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Germany's 'wise men' urge lower wages for refugees

Berlin's top economic advisers have recommended suspending the country's minimum wage requirement to make refugees more attractive to employers. Easing access to the job market will help them integrate quicker, they say.

The German economy is strong enough to stem the costs of the refugee crisis, the country's economic "wise men" said in their annual report released Wednesday. But they also warned that the country's minimum wage, introduced just this year, was a stumbling block for newcomers trying to gain a foothold on the job market.

The five-member panel, which is tasked with evaluating federal economic policies, suggested suspending the minimum wage of 8.50 euros ($9.1) for refugees to make them more attractive to employers.

"The minimum wage is likely to pose a barrier to entry [into the job market] for many refugees. Considering the growing supply of low-wage labor the minimum wage should under no circumstance be raised," the group, officially known as the German Council of Economic Experts (GCEE), cautioned.

The government must make removing such barriers a top priority, the advisers said, arguing this would help newcomers better integrate into German society. In a

September report

, the Organisation for Economic Co-operation and Development (OECD) echoed this sentiment, saying that providing easy access to the job market was the best way to turn refugees into a boon, not a burden, for host countries.

Refugee costs 'manageable'

Germany alone is expected to receive at least 800,000, but probably closer to one million, new migrants this year.

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The GCEE calculated the refugee crisis would cost Germany 22.6 billion euros alone this year, including additional public outlays of up to 8.3 billion euros. That figure is even higher than the 21.1-billion-euro estimate the Munich-based

Ifo institute

announced on Tuesday, which was almost double its previous projection.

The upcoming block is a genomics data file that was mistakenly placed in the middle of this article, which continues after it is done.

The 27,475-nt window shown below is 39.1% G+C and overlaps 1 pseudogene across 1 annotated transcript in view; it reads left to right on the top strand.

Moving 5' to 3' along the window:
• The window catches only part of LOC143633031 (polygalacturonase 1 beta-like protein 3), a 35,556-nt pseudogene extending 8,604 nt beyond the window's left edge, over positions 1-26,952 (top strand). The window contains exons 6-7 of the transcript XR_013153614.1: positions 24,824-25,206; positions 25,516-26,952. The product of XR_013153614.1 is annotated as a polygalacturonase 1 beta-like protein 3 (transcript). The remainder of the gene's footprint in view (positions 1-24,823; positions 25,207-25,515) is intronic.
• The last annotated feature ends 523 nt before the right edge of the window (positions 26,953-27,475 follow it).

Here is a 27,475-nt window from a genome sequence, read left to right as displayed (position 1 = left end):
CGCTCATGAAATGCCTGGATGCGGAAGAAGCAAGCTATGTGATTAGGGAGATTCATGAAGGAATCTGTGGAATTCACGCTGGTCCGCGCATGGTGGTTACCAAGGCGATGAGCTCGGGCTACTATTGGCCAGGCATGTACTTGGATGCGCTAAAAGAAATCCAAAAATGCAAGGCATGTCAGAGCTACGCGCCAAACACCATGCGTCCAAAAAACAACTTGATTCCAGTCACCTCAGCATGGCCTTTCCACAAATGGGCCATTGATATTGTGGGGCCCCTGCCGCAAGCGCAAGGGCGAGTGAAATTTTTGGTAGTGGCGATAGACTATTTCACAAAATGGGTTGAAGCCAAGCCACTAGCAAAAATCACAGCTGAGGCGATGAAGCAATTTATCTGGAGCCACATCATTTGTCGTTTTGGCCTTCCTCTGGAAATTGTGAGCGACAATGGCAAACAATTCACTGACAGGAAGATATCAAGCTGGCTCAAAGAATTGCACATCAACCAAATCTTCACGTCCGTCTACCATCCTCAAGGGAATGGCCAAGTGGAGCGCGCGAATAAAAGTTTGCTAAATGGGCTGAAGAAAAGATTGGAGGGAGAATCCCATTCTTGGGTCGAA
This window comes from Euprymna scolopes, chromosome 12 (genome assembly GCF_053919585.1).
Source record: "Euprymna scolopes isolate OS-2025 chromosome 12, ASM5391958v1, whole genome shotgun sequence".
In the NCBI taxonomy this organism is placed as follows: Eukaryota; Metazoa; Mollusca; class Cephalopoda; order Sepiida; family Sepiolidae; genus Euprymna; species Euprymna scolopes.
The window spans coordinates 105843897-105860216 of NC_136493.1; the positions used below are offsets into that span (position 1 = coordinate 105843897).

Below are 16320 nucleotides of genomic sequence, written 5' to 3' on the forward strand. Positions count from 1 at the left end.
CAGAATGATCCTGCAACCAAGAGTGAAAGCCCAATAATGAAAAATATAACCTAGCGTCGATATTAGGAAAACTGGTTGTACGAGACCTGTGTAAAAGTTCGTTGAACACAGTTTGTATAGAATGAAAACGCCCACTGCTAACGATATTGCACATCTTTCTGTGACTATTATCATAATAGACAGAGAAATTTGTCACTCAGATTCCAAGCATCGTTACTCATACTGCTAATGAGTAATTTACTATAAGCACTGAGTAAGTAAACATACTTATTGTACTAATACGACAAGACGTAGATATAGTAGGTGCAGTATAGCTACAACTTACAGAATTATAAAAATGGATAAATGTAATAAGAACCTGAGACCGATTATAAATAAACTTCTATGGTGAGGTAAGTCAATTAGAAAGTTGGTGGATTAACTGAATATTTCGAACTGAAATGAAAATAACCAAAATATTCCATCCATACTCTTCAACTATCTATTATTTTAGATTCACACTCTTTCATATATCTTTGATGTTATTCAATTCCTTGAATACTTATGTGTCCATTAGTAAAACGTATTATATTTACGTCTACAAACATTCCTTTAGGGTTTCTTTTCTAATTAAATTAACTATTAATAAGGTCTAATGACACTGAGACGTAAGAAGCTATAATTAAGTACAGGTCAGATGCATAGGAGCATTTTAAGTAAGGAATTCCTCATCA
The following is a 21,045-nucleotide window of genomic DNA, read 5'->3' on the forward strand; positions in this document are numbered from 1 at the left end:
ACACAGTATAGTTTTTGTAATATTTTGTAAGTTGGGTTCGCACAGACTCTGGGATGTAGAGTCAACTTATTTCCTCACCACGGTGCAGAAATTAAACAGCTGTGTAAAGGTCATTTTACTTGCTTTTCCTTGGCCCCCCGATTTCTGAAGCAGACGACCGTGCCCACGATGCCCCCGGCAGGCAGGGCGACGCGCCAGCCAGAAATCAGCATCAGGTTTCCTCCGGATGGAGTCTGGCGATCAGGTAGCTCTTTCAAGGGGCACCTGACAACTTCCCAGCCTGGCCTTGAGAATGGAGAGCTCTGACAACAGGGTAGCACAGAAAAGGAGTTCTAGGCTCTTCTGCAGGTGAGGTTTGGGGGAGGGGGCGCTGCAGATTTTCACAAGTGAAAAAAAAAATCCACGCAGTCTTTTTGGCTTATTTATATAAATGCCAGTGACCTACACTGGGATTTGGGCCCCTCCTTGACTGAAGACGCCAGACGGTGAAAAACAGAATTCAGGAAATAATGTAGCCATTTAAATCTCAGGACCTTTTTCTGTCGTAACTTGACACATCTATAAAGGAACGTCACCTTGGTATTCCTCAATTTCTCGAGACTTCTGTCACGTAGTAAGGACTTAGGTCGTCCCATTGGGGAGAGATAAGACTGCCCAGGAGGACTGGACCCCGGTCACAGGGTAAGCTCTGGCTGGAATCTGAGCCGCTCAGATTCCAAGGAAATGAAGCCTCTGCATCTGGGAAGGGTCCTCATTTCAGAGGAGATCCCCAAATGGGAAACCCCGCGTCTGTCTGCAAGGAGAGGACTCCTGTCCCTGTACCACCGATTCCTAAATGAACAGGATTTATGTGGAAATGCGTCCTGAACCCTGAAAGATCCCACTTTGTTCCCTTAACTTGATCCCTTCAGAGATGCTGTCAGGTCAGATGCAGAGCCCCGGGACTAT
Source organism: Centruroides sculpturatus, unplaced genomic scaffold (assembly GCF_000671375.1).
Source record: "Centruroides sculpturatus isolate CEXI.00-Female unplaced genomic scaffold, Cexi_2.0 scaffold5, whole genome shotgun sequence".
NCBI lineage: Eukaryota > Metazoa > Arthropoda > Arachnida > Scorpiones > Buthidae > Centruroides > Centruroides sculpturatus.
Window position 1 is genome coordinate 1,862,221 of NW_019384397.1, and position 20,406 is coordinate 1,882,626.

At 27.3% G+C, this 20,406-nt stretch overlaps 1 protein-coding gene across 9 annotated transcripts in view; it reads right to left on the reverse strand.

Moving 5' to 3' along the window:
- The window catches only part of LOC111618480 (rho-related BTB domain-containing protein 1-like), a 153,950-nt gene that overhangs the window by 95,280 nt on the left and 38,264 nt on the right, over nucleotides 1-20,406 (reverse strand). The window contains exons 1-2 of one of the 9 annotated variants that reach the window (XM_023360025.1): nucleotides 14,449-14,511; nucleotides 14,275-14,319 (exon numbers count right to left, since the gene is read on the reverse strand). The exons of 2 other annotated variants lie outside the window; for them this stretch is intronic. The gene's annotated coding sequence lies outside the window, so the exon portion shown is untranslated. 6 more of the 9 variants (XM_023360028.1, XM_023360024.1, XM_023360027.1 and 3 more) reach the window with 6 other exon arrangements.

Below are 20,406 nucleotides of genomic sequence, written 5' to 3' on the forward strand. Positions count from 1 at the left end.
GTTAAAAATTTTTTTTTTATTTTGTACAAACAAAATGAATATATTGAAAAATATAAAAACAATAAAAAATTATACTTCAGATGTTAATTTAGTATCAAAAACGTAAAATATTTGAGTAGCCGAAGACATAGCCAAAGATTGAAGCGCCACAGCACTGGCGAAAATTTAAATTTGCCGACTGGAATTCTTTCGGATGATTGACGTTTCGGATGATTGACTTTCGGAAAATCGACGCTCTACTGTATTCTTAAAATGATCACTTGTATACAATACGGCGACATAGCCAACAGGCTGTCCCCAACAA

"Considering the healthy state of the [federal and regional] budgets," however, the government's top economists deemed these costs "manageable." The panel forecast GDP growth of 1.7 percent this year, or a surplus of 21 billion euros, followed by a slight drop to 1.6 percent in 2016.

But unless authorities do away with much of the red tape, the price tag could balloon even further.

"Lengthier asylum procedures and a deterioration in labour market integration could boost the costs significantly," said Christoph Schmidt, head of the panel.

'Production potential'

If handled correctly, however, the new migrants could also help fuel Europe's biggest economic engine, they said. Experts have long warned that Germany is likely to lose steam as the population ages, with fewer, qualified young workers to replace them. Qualified workers, escaping war-torn countries such as Afghanistan and Syria, could help reverse that trend.

"The migration of refugees brings a significant potential for education and qualification with it," the authors wrote in their annual autumn report. "The effects on the number of workers, and thus the country's production potential, could be moderate in the medium term."

As it stands, the group warned the influx of unskilled workers was likely to add to the lines at the nation's unemployment offices. According to their calculations, up to 500,000 refugees are expected to join the labor force by 2020, and help grow the German economy, while some 350,000 would likely be without a job, and thus depend on some sort of government support.

pad/hg (AFP, dpa, Reuters)

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